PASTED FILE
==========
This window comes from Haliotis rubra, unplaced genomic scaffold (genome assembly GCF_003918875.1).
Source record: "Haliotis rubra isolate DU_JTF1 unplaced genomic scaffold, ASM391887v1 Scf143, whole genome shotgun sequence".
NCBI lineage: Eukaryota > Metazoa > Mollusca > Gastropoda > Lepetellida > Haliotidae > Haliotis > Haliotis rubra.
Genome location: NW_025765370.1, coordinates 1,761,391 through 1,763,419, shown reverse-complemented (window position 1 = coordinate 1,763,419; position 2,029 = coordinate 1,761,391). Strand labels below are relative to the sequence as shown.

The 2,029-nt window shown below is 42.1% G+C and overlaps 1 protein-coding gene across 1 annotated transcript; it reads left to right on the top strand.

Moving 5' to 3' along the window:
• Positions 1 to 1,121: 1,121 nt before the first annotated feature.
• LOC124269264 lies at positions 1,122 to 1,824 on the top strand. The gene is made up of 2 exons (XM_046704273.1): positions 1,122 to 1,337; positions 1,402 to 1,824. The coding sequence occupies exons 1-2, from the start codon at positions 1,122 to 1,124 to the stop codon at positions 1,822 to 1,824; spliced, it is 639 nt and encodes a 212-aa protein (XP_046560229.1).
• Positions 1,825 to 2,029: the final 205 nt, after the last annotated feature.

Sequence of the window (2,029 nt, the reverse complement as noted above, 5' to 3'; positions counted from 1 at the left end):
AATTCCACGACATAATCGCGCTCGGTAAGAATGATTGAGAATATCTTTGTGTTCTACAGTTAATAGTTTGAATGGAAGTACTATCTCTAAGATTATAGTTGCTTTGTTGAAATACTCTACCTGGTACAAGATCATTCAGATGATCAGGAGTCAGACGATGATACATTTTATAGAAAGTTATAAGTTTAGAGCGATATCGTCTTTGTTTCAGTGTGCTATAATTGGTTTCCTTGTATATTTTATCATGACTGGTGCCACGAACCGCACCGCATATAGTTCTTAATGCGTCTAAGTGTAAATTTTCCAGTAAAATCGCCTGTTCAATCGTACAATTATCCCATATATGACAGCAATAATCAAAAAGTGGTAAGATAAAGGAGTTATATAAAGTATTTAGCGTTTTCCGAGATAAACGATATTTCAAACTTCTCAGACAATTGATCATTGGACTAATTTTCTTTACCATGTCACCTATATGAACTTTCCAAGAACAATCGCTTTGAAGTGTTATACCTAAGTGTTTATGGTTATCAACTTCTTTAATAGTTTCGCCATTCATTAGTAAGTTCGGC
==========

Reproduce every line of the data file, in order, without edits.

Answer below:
This window comes from Haliotis rubra, unplaced genomic scaffold (genome assembly GCF_003918875.1).
Source record: "Haliotis rubra isolate DU_JTF1 unplaced genomic scaffold, ASM391887v1 Scf143, whole genome shotgun sequence".
NCBI lineage: Eukaryota > Metazoa > Mollusca > Gastropoda > Lepetellida > Haliotidae > Haliotis > Haliotis rubra.
Genome location: NW_025765370.1, coordinates 1,761,391 through 1,763,419, shown reverse-complemented (window position 1 = coordinate 1,763,419; position 2,029 = coordinate 1,761,391). Strand labels below are relative to the sequence as shown.

The 2,029-nt window shown below is 42.1% G+C and overlaps 1 protein-coding gene across 1 annotated transcript; it reads left to right on the top strand.

Moving 5' to 3' along the window:
• Positions 1 to 1,121: 1,121 nt before the first annotated feature.
• LOC124269264 lies at positions 1,122 to 1,824 on the top strand. The gene is made up of 2 exons (XM_046704273.1): positions 1,122 to 1,337; positions 1,402 to 1,824. The coding sequence occupies exons 1-2, from the start codon at positions 1,122 to 1,124 to the stop codon at positions 1,822 to 1,824; spliced, it is 639 nt and encodes a 212-aa protein (XP_046560229.1).
• Positions 1,825 to 2,029: the final 205 nt, after the last annotated feature.

Sequence of the window (2,029 nt, the reverse complement as noted above, 5' to 3'; positions counted from 1 at the left end):
AATTCCACGACATAATCGCGCTCGGTAAGAATGATTGAGAATATCTTTGTGTTCTACAGTTAATAGTTTGAATGGAAGTACTATCTCTAAGATTATAGTTGCTTTGTTGAAATACTCTACCTGGTACAAGATCATTCAGATGATCAGGAGTCAGACGATGATACATTTTATAGAAAGTTATAAGTTTAGAGCGATATCGTCTTTGTTTCAGTGTGCTATAATTGGTTTCCTTGTATATTTTATCATGACTGGTGCCACGAACCGCACCGCATATAGTTCTTAATGCGTCTAAGTGTAAATTTTCCAGTAAAATCGCCTGTTCAATCGTACAATTATCCCATATATGACAGCAATAATCAAAAAGTGGTAAGATAAAGGAGTTATATAAAGTATTTAGCGTTTTCCGAGATAAACGATATTTCAAACTTCTCAGACAATTGATCATTGGACTAATTTTCTTTACCATGTCACCTATATGAACTTTCCAAGAACAATCGCTTTGAAGTGTTATACCTAAGTGTTTATGGTTATCAACTTCTTTAATAGTTTCGCCATTCATTAGTAAGTTCGGC